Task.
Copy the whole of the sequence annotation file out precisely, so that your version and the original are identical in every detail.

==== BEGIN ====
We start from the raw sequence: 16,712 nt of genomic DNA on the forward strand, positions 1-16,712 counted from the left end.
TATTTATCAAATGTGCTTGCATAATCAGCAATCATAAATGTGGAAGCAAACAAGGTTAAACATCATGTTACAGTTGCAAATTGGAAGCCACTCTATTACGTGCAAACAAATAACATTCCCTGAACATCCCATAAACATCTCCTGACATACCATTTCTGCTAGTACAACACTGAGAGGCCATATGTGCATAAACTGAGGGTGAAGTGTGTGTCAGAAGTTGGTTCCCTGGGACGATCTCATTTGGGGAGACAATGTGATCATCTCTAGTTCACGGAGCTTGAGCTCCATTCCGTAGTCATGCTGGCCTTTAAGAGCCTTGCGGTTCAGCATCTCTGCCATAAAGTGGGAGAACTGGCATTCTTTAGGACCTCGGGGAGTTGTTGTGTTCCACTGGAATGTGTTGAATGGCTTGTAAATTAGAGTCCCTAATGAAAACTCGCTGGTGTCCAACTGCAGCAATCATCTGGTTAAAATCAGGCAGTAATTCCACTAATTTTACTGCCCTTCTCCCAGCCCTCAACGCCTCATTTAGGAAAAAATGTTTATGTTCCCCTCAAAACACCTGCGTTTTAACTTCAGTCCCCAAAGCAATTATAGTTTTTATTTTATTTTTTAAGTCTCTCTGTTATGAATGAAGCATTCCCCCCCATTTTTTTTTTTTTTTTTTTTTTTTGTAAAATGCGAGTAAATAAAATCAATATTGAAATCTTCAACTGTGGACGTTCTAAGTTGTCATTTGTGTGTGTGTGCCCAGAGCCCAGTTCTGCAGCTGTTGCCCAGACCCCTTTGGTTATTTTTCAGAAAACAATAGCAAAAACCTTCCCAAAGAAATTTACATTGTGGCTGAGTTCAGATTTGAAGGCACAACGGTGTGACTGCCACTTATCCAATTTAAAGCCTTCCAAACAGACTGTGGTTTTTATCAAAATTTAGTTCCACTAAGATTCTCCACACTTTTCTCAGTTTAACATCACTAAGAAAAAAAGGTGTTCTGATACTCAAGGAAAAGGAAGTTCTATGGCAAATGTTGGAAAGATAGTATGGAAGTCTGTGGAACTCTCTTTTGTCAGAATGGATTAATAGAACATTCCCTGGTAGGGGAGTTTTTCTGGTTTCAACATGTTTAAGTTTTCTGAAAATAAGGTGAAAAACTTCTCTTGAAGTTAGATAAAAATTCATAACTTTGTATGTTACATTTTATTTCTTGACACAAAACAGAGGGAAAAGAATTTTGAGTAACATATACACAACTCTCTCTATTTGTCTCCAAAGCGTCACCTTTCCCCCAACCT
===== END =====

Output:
We start from the raw sequence: 16,712 nt of genomic DNA on the forward strand, positions 1-16,712 counted from the left end.
TATTTATCAAATGTGCTTGCATAATCAGCAATCATAAATGTGGAAGCAAACAAGGTTAAACATCATGTTACAGTTGCAAATTGGAAGCCACTCTATTACGTGCAAACAAATAACATTCCCTGAACATCCCATAAACATCTCCTGACATACCATTTCTGCTAGTACAACACTGAGAGGCCATATGTGCATAAACTGAGGGTGAAGTGTGTGTCAGAAGTTGGTTCCCTGGGACGATCTCATTTGGGGAGACAATGTGATCATCTCTAGTTCACGGAGCTTGAGCTCCATTCCGTAGTCATGCTGGCCTTTAAGAGCCTTGCGGTTCAGCATCTCTGCCATAAAGTGGGAGAACTGGCATTCTTTAGGACCTCGGGGAGTTGTTGTGTTCCACTGGAATGTGTTGAATGGCTTGTAAATTAGAGTCCCTAATGAAAACTCGCTGGTGTCCAACTGCAGCAATCATCTGGTTAAAATCAGGCAGTAATTCCACTAATTTTACTGCCCTTCTCCCAGCCCTCAACGCCTCATTTAGGAAAAAATGTTTATGTTCCCCTCAAAACACCTGCGTTTTAACTTCAGTCCCCAAAGCAATTATAGTTTTTATTTTATTTTTTAAGTCTCTCTGTTATGAATGAAGCATTCCCCCCCATTTTTTTTTTTTTTTTTTTTTTTTGTAAAATGCGAGTAAATAAAATCAATATTGAAATCTTCAACTGTGGACGTTCTAAGTTGTCATTTGTGTGTGTGTGCCCAGAGCCCAGTTCTGCAGCTGTTGCCCAGACCCCTTTGGTTATTTTTCAGAAAACAATAGCAAAAACCTTCCCAAAGAAATTTACATTGTGGCTGAGTTCAGATTTGAAGGCACAACGGTGTGACTGCCACTTATCCAATTTAAAGCCTTCCAAACAGACTGTGGTTTTTATCAAAATTTAGTTCCACTAAGATTCTCCACACTTTTCTCAGTTTAACATCACTAAGAAAAAAAGGTGTTCTGATACTCAAGGAAAAGGAAGTTCTATGGCAAATGTTGGAAAGATAGTATGGAAGTCTGTGGAACTCTCTTTTGTCAGAATGGATTAATAGAACATTCCCTGGTAGGGGAGTTTTTCTGGTTTCAACATGTTTAAGTTTTCTGAAAATAAGGTGAAAAACTTCTCTTGAAGTTAGATAAAAATTCATAACTTTGTATGTTACATTTTATTTCTTGACACAAAACAGAGGGAAAAGAATTTTGAGTAACATATACACAACTCTCTCTATTTGTCTCCAAAGCGTCACCTTTCCCCCAACCT